The District 15 Republican primary may go down as the loosest race of 2018. Newcomer Aaron Weaver was up three votes to Representative Gabrielle LeDoux (R – Anchorage) on election night. LeDoux’s fundraising prowess, campaigning chutzpah, and caucus switching versus Weaver’s surprisingly effective strategy of doing almost nothing has confused nearly everyone who follows Alaska politics. But there might be even more to this story.
Does Weaver even live in District 15? The Landmine received an anonymous tip that Weaver, in fact, lives in a commercial condo unit that he owns located at 101 E 9th Avenue in Anchorage, which is located in District 20. According to the source, who has direct knowledge of the situation, Weaver has been living there for years. They said Weaver’s cat also resides there.
I was told Weaver parks his SUV outside of the building. I went by last night around 10:15 pm and found an SUV parked outside. One unit had the lights on and the window was open. Here are some pictures I took:
Interestingly enough, a Must Read Alaska article was recently published that shows he used this address for his PFD application. The article, “Election Division has moved hundreds of voters to new districts” was meant to show that some Alaskan voter registrations were erroneously changed to reflect the address they used on their PFD application. This is due to a ballot initiative passed by voters in 2016. The truth is it updated many voter registrations to the address they actually reside at. If you have ever gone door to door for a campaign, you know how many people are registered to vote at addresses they do not live at.
The article states, “Weaver, who is a photographer and videographer, uses his downtown business address for most business transactions and had used it for his Permanent Fund Dividend application.” The simple explanation is that this was likely not a mistake, but this is where Weaver resides.
Weaver is said to be renting a room in the district. When he rented it, and how often he stays there, is something I will follow up on. He would have had to be renting and living in the room since June 1, 2017 to be an eligible candidate. If he rented the room for the sole purpose of running for office, and has not actually lived there, that could be a big problem.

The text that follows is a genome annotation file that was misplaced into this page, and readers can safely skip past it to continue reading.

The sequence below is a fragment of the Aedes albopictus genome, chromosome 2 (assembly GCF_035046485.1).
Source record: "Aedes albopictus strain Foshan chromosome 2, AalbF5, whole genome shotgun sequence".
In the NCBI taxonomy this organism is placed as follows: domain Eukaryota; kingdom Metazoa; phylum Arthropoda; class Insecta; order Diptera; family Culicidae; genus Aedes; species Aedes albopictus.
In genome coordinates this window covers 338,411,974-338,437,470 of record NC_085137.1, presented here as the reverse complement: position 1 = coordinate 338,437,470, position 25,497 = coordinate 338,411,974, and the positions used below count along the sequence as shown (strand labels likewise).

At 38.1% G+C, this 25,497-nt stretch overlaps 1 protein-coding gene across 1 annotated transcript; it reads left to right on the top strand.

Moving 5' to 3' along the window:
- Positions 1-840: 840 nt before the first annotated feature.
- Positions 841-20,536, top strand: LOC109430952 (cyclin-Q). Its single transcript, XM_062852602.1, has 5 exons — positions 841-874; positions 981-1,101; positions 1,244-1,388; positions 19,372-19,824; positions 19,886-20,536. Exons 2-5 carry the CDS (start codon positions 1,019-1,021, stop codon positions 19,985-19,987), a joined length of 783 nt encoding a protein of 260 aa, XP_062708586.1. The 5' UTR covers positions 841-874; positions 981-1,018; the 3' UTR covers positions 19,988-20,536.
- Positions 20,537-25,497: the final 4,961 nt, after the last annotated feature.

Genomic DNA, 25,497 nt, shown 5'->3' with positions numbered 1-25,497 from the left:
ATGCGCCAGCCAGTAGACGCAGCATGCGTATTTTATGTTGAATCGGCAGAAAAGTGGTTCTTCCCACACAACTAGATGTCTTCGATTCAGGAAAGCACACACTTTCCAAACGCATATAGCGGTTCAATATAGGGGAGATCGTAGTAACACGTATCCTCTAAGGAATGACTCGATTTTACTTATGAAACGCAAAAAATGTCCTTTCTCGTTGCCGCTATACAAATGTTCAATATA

Alaska Division of Elections Spokesperson, Samantha Miller, confirmed in a text message that a complaint about Weaver’s residency was submitted to the Division and, “It’s under review.” If Weaver falsely claimed he resided in a place he does not on his declaration of candidacy, he may have committed a crime.
Remember his cat that is also said to be living there? One would think the litmus test for where a person lives would be where the person’s pets live.
How We Got Here
The result of the District 15 Republican primary shocked everyone, maybe most of all Weaver. No one thought he had a chance. The race will be decided by absentee and early votes. The Division of Elections sent out a press release today saying there are some irregularities, but included, “The division’s second round of review of absentee ballots from House District 15 revealed that there is no reason to be concerned about the vast majority of absentee ballots from the district.”
Alaska Republican Party Chairman Tuckerman Babcock appeared on KTVA today in a story titled, “Alaska GOP blames lawmaker for potential voter fraud.” He basically said LeDoux tried to fix the election. According to the story:
“There are no irregularities on the Democratic side, just on the Republican,” Babcock said. “All fingers point to Gabrielle LeDoux.”
It went on to say:
Babcock says the party believes irregularities are linked to LeDoux and a $10,000 consulting contract she a had with California resident Charlie Chang. This contract is part of LeDoux campaign finance reports.
“She is the one who hired the get-out-the-vote expert for $10,000,” Babcock said. “She’s the one who has objected to every vote that the division of elections has thrown out. So I think she’s knows exactly what she’s looking at.”
Babcock readily acknowledged his longstanding opposition for LeDoux, adding, “this is just beyond anything to take any pleasure in. It’s real corruption going on. I would not be surprised if this warrants a criminal referral and that a criminal investigation gets underway,” he said. “And sad to say this is something where that’s warranted.”
The absentee votes in question appear to be many Hmong voters, who are likely being targeted. There are questions about who voted and the residency of some voters. It was also reported that seven dead people applied for absentee ballots, but were not sent ballots. This KTOO story was recently published about the race, “State attorney says there’s evidence of voter fraud in hotly contested Alaska House district”
According to the Division of Elections press release, “There is no reason to be concerned about the vast majority of absentee ballots from the district.” But what about what looks like a major irregularity of Weaver not even living in the district? This might end up being the biggest fraud of this election.